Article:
Surface Machinery and Methods for Oil-Well Pumping Page: 93


In pumping with a power the frequency of stroke generally ranges
from 10 to 20 a minute, and the length of stroke from 10 to 24 inches.
However, some powers in the Texas oil fields have a 38-inch stroke
and make 19 strokes a minute. If in pumping with a power there is
a choice between a long slow stroke and a short rapid one, the former
usually gives the better results both in work at the well and in main-
tenance of equipment.
In pumping with a power the frequency of stroke is the same at
all of the wells. In some of the older eastern oil fields, wells attached
to the same power differ widely in the time required to pump then
off. These wells may be pumped only two or three times a week, and
at each pumping there may be some that pump off in about an hour,
others in about two hours and still others in three hours or more.
These differences are sometimes due to different sizes of tubing being
used but more frequently are due to the wells differing in yield.
Under such conditions, the length of stroke can be changed at some
of the wells by using a multiplier or by changing the relative length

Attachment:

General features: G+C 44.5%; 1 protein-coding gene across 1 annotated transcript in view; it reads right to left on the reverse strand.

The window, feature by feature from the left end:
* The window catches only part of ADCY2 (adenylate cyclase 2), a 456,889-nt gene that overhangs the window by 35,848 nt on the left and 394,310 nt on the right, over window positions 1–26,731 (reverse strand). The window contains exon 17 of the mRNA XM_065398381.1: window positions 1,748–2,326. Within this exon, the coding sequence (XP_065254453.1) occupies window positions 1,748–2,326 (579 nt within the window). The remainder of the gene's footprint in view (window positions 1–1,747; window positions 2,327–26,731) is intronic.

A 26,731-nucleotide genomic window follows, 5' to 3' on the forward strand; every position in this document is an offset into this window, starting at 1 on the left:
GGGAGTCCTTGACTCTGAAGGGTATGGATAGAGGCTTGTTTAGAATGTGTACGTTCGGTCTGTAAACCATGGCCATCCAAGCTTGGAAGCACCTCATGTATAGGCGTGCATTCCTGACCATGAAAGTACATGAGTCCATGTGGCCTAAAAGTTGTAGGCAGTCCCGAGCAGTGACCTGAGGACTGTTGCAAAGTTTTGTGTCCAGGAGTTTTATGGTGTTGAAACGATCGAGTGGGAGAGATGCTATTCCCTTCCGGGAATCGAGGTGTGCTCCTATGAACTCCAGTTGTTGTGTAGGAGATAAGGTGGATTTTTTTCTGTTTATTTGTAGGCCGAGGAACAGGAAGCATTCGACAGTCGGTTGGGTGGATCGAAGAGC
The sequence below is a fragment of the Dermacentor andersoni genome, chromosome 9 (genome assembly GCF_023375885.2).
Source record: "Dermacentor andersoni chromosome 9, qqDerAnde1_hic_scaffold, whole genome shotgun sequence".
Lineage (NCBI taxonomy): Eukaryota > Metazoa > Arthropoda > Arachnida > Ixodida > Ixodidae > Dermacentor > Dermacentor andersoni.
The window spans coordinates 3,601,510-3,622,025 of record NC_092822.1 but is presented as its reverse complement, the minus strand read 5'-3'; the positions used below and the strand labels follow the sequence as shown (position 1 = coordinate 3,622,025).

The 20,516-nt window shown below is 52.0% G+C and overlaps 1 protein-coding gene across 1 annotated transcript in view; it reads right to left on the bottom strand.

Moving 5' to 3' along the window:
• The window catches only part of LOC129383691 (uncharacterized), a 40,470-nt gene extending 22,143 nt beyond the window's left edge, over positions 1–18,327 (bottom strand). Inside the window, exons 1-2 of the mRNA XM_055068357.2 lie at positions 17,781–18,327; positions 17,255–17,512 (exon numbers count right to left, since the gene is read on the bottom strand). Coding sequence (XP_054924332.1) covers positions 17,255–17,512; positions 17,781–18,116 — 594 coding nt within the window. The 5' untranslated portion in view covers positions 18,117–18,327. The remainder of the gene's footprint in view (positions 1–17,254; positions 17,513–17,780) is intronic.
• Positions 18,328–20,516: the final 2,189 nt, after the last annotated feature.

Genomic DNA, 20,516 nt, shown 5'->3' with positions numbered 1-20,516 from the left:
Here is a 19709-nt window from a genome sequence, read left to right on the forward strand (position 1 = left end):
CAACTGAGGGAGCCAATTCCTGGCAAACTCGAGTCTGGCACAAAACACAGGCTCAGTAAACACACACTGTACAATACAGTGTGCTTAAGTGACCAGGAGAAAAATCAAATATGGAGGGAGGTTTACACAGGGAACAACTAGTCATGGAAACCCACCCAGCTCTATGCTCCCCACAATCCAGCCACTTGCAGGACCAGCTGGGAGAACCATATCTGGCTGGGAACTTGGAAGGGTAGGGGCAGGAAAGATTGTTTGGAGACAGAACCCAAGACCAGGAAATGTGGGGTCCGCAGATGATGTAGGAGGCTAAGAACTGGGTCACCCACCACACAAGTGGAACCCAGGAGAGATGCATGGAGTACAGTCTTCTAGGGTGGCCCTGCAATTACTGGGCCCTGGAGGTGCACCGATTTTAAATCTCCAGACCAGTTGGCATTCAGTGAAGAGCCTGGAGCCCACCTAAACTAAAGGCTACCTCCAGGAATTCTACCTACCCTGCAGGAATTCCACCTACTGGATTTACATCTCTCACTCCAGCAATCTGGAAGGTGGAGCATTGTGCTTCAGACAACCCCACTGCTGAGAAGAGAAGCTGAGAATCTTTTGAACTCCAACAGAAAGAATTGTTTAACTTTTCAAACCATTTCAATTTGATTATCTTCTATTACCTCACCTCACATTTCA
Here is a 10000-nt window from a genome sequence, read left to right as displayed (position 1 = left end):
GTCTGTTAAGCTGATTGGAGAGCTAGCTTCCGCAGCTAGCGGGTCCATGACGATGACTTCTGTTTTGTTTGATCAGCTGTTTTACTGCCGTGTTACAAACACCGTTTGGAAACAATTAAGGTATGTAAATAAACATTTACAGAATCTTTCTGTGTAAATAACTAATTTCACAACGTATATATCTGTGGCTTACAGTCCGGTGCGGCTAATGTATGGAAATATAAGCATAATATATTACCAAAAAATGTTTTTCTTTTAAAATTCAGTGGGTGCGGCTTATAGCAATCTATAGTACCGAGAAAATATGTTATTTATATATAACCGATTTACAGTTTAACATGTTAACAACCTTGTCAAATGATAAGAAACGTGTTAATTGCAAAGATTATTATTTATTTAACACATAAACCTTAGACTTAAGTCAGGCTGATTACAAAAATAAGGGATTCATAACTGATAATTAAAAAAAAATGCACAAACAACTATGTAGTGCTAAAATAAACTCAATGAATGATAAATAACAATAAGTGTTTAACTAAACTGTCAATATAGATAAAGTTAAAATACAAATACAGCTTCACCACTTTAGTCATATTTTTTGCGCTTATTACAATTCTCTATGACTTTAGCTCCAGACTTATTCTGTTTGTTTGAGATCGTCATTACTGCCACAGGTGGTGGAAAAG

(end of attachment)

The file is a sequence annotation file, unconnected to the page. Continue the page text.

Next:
of the power and weight arms of the jack; then by proper adjust-
ment all of the wells on the power can be pumped off in about the
same length of time.
Steam, gas, or oil engines or electric motors, of 15 to 50 horse-
power, depending on the load to be handled, are used to drive power
pumping systems. Steam engines and gas engines have been used
for years; the more recent use of oil engines and electric motors has
proved fully as satisfactory and under certain conditions has been
much cheaper. The low maintenance and smooth running of electric
motors are particularly desirable features for power pumping and
for pumping " on the beam."
As a result of the use of purchased electric current for pumping,
attention has been given the amount of power consumed. By use
of the counterbalance and balanced load, the power needed for
pumping has been materially reduced, but attempts to calculate
the amount of power required to pump a well-by means of formulas
having variables covering size of tubing, amount of fluid, length
and freqnency of stroke, gravity of oil, amount of sand in suspen-
sion, depth of well, amount of gas, and balanced or unbalanced
load-have not been at all satisfactory. Many shallow wells will
require more power than deep wells. In other ways results as to
power requirements will be obtained that do not agree with the
conditions supposed to exist at the well.


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George, H. C. Surface Machinery and Methods for Oil-Well Pumping, report, 1925; Washington D.C.. ( accessed September 20, 2017), University of North Texas Libraries, Digital Library,; crediting UNT Libraries Government Documents Department.